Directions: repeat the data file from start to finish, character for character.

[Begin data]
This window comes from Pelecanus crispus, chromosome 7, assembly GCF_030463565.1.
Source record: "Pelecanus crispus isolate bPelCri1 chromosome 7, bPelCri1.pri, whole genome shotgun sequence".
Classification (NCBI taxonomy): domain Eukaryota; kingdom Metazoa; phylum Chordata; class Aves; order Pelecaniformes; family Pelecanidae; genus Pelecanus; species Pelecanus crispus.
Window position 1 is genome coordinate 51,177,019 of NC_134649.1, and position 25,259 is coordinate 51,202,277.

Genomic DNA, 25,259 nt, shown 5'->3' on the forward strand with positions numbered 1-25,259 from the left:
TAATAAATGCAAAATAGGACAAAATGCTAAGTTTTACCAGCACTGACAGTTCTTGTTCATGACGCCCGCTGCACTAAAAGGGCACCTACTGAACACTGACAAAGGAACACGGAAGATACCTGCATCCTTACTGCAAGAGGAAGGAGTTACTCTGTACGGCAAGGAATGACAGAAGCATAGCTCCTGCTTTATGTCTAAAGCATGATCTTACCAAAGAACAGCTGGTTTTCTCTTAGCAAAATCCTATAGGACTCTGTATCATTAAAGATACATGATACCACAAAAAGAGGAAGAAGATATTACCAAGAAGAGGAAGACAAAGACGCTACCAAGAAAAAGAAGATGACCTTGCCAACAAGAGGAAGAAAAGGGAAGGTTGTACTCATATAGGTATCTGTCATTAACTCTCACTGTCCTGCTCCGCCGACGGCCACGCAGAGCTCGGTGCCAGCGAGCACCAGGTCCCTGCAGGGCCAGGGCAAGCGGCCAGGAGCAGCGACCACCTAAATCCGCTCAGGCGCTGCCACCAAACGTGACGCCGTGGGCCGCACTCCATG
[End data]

This window comes from Pelecanus crispus, chromosome 7, assembly GCF_030463565.1.
Source record: "Pelecanus crispus isolate bPelCri1 chromosome 7, bPelCri1.pri, whole genome shotgun sequence".
Classification (NCBI taxonomy): domain Eukaryota; kingdom Metazoa; phylum Chordata; class Aves; order Pelecaniformes; family Pelecanidae; genus Pelecanus; species Pelecanus crispus.
Window position 1 is genome coordinate 51,177,019 of NC_134649.1, and position 25,259 is coordinate 51,202,277.

Genomic DNA, 25,259 nt, shown 5'->3' on the forward strand with positions numbered 1-25,259 from the left:
TAATAAATGCAAAATAGGACAAAATGCTAAGTTTTACCAGCACTGACAGTTCTTGTTCATGACGCCCGCTGCACTAAAAGGGCACCTACTGAACACTGACAAAGGAACACGGAAGATACCTGCATCCTTACTGCAAGAGGAAGGAGTTACTCTGTACGGCAAGGAATGACAGAAGCATAGCTCCTGCTTTATGTCTAAAGCATGATCTTACCAAAGAACAGCTGGTTTTCTCTTAGCAAAATCCTATAGGACTCTGTATCATTAAAGATACATGATACCACAAAAAGAGGAAGAAGATATTACCAAGAAGAGGAAGACAAAGACGCTACCAAGAAAAAGAAGATGACCTTGCCAACAAGAGGAAGAAAAGGGAAGGTTGTACTCATATAGGTATCTGTCATTAACTCTCACTGTCCTGCTCCGCCGACGGCCACGCAGAGCTCGGTGCCAGCGAGCACCAGGTCCCTGCAGGGCCAGGGCAAGCGGCCAGGAGCAGCGACCACCTAAATCCGCTCAGGCGCTGCCACCAAACGTGACGCCGTGGGCCGCACTCCATG